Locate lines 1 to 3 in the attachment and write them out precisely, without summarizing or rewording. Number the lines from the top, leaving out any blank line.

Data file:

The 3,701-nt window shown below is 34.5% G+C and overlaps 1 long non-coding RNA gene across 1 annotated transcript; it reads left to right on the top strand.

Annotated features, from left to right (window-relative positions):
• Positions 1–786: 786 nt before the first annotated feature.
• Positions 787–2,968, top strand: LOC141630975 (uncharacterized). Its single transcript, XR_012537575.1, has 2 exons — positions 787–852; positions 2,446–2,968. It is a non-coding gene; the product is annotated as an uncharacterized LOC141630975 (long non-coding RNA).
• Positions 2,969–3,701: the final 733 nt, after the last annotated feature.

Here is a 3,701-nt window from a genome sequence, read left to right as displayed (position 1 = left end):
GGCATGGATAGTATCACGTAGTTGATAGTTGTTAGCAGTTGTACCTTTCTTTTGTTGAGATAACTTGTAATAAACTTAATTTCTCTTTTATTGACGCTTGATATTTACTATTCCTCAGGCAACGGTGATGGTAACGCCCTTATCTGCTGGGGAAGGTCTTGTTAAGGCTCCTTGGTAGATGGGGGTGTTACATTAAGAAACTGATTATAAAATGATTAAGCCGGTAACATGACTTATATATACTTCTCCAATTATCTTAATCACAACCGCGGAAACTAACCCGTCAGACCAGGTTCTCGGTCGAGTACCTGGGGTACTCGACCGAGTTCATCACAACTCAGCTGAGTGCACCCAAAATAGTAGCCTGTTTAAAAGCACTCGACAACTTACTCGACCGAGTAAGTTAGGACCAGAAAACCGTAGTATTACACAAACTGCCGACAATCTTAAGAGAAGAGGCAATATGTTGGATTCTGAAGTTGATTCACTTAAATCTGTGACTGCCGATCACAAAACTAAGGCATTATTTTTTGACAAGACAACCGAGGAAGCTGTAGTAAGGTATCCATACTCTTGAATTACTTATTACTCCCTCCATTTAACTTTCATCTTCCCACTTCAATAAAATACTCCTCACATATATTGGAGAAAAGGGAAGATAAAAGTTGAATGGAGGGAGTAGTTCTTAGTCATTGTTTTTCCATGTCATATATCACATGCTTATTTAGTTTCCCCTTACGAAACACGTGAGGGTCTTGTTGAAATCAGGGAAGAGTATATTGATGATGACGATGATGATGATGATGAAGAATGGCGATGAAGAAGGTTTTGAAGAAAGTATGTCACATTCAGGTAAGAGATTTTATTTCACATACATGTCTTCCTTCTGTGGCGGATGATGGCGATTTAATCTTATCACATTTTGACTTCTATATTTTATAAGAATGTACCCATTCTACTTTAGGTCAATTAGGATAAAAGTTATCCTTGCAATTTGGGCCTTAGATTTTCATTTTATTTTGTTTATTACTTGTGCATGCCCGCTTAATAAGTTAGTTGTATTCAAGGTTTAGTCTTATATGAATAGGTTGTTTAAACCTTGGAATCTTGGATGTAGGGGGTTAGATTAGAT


The 3,701-nt window shown below is 34.5% G+C and overlaps 1 long non-coding RNA gene across 1 annotated transcript; it reads left to right on the top strand.

Annotated features, from left to right (window-relative positions):
• Positions 1–786: 786 nt before the first annotated feature.